Colombia defender Davinson Sanchez (23) blocks Mexico forward Henry Martin (20) during the first half of a friendly international soccer match in Santa Clara, Calif., Tuesday, Sept. 27, 2022. (AP Photo/Godofredo A .Vásquez)

After Saturday’s win against Peru, Tata was all smiles and even joking in his post-match news conference. The tone on Tuesday was far different, argumentative and agitated as he threw less subliminal messages at former Mexico players turned members of the ever-criticizing media. He also spoke about problems with structure in Liga MX and the impact that has on the pool of the national team and the players. While those are valid points, Martino tries to voice his concerns any chance he gets. On Saturday he said he was happy and excited for what lies ahead, but that is far from the feeling of the fans.

That inevitable friction is reaching breaking point.

“When a team doesn’t win, the outside perspective is completely different,” Martino said.

Tata can bash the media all he wants, and has been doing it for some time now, but the only way to change the situation is to win. He snapped back angrily at a reporter when asked about striker Henry Martin, saying the media was infatuated with judging No. 9 on goals scored only.

That, of course, happens to be one of his main concerns El Tri.

Much of that outside noise he refers to was generated by his unwillingness to consider Javier “Chicharito” Hernandez, Mexico’s leading scorer, as an option for this roster. The ship has clearly sailed, despite Hernandez scoring 10 goals in his last 10 games for the LA Galaxy, including a brace just a few hundred miles north of the Rose Bowl even though Mexico’s offense looked stagnant in that win against Peru.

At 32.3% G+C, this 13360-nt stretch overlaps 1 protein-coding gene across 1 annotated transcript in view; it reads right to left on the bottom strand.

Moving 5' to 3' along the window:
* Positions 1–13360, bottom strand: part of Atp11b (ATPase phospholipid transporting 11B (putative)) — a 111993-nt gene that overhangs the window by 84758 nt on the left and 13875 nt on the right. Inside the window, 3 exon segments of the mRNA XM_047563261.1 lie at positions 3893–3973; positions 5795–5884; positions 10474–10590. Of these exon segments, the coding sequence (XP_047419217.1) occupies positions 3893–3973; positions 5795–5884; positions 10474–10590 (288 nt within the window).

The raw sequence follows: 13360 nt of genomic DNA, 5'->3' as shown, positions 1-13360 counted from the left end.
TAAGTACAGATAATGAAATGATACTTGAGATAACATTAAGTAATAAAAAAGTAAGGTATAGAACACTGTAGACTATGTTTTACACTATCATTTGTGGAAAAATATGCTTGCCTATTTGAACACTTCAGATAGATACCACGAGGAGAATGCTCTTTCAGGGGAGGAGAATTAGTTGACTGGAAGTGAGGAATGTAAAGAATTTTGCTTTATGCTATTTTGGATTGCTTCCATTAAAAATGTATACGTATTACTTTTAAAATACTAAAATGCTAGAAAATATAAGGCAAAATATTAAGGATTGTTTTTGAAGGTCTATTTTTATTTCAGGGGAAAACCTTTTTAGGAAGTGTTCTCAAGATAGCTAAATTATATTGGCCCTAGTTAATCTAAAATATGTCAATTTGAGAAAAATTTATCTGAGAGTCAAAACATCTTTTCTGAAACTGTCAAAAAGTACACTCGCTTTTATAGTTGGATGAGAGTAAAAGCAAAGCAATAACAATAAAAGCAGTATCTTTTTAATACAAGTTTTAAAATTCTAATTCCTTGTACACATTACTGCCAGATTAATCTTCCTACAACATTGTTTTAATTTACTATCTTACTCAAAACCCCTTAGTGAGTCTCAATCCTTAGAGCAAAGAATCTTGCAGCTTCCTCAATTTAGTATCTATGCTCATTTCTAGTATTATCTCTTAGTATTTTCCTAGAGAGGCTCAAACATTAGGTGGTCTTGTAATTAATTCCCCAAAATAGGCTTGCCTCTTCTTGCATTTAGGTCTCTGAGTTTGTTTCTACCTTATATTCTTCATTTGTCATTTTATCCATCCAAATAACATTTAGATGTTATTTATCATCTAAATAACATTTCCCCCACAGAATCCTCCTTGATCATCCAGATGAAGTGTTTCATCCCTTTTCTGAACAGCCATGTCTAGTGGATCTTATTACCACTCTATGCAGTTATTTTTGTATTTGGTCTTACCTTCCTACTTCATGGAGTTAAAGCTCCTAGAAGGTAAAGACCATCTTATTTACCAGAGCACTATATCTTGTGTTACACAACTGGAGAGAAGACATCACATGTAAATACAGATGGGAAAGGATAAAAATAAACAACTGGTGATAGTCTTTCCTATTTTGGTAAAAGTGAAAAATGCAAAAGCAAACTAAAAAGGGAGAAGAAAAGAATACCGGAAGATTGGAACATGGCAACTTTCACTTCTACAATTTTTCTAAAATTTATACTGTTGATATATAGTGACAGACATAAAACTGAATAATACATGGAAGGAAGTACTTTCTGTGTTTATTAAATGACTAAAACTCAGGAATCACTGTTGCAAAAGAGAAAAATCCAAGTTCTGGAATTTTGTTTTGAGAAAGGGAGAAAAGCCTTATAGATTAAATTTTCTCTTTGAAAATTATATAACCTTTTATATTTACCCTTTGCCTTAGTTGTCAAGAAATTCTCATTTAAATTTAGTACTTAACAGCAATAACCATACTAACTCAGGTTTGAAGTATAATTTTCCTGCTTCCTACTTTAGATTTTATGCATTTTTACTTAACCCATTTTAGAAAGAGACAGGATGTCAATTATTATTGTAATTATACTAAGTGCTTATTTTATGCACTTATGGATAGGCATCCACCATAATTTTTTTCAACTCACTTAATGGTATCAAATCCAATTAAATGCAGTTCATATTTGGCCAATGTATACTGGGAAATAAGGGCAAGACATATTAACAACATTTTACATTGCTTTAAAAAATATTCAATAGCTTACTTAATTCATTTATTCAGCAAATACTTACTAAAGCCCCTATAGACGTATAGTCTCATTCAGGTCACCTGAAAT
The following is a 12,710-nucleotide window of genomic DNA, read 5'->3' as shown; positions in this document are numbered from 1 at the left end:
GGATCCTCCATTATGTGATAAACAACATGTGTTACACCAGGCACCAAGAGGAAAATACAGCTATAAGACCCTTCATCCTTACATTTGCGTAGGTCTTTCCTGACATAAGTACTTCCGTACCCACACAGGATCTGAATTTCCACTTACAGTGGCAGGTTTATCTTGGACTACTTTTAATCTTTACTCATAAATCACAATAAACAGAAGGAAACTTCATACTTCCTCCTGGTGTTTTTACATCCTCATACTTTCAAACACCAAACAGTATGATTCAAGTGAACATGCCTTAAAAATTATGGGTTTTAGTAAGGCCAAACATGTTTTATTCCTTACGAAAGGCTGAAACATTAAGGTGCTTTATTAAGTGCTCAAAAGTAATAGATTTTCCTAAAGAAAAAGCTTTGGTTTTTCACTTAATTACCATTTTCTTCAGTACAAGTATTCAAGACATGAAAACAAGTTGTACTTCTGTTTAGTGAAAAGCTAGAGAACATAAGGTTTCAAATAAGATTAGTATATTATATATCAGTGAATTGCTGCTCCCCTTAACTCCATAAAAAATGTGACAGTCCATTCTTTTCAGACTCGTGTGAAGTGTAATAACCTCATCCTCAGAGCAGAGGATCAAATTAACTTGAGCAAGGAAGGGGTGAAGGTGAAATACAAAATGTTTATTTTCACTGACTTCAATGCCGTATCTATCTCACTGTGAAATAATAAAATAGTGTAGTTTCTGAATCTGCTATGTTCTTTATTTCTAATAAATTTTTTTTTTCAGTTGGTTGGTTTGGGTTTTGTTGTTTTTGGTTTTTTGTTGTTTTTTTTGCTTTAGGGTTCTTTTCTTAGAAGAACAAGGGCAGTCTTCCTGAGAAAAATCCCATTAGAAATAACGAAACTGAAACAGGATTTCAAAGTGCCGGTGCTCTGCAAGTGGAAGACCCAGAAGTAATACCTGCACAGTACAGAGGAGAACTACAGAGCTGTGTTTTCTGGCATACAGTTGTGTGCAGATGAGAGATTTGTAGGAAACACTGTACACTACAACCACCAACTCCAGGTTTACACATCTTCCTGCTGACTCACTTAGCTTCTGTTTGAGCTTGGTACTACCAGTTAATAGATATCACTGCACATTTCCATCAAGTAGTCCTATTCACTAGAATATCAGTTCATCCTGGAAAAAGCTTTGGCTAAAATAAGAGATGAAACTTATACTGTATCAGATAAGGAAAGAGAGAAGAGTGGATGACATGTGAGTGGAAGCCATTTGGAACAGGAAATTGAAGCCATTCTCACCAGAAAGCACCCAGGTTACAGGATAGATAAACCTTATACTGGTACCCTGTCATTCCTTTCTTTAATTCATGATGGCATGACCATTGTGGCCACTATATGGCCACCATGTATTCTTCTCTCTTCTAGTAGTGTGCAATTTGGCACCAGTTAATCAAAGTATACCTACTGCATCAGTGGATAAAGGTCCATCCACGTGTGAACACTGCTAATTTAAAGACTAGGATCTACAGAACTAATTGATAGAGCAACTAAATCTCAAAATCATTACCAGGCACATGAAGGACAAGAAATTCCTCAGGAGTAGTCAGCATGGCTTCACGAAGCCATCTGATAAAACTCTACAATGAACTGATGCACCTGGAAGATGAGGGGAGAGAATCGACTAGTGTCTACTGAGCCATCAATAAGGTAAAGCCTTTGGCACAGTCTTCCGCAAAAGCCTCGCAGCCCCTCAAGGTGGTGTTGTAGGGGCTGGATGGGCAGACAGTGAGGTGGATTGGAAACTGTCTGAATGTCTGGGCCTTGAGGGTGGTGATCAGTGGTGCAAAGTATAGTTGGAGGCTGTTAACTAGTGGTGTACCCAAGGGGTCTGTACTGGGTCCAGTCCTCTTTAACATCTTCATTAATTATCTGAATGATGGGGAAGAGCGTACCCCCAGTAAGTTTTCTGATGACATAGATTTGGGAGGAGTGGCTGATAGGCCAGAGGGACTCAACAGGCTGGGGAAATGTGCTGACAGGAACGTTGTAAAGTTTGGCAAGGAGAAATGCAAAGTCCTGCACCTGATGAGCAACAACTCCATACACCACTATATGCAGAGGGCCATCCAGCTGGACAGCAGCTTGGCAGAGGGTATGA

Whether Chicharito would benefit or not El Tri now a moot point, but Tata’s handling of that situation, among many other things, continues to add fuel to this fire.

Mexico have two exhibition games left (Sweden and Iraq) before the World Cup opener on November 22 against Poland. For the most part the roster is pretty well defined. Last-minute decisions will be made on injured stars Raul Jimenez and Jesus “Tecatito” Corona, two vital pieces that could boost this squad if they were to make the roster, although the outlook doesn’t look great.

Regardless, Martino is leading a team into Qatar hoping to achieve that “quinto partido” that has been far too long in Mexico. That would mean reaching the quarter-finals for the first time since 1986. Since then they have been eliminated in the Round of 16 in seven straight World Championships.

But first they have to worry about Poland, Argentina and Saudi Arabia before they think about anything else. The results of those games, good or bad, will be picked up, as they usually do, and Martino will likely receive most of the criticism.

Meanwhile, Mexican fans continue to adopt the “whatever happens” attitude to the World Cup, because they somehow know the fate of their team: for the tournament and also for the future.

Time is running out and the noise of “Fuera Tata” is only getting louder.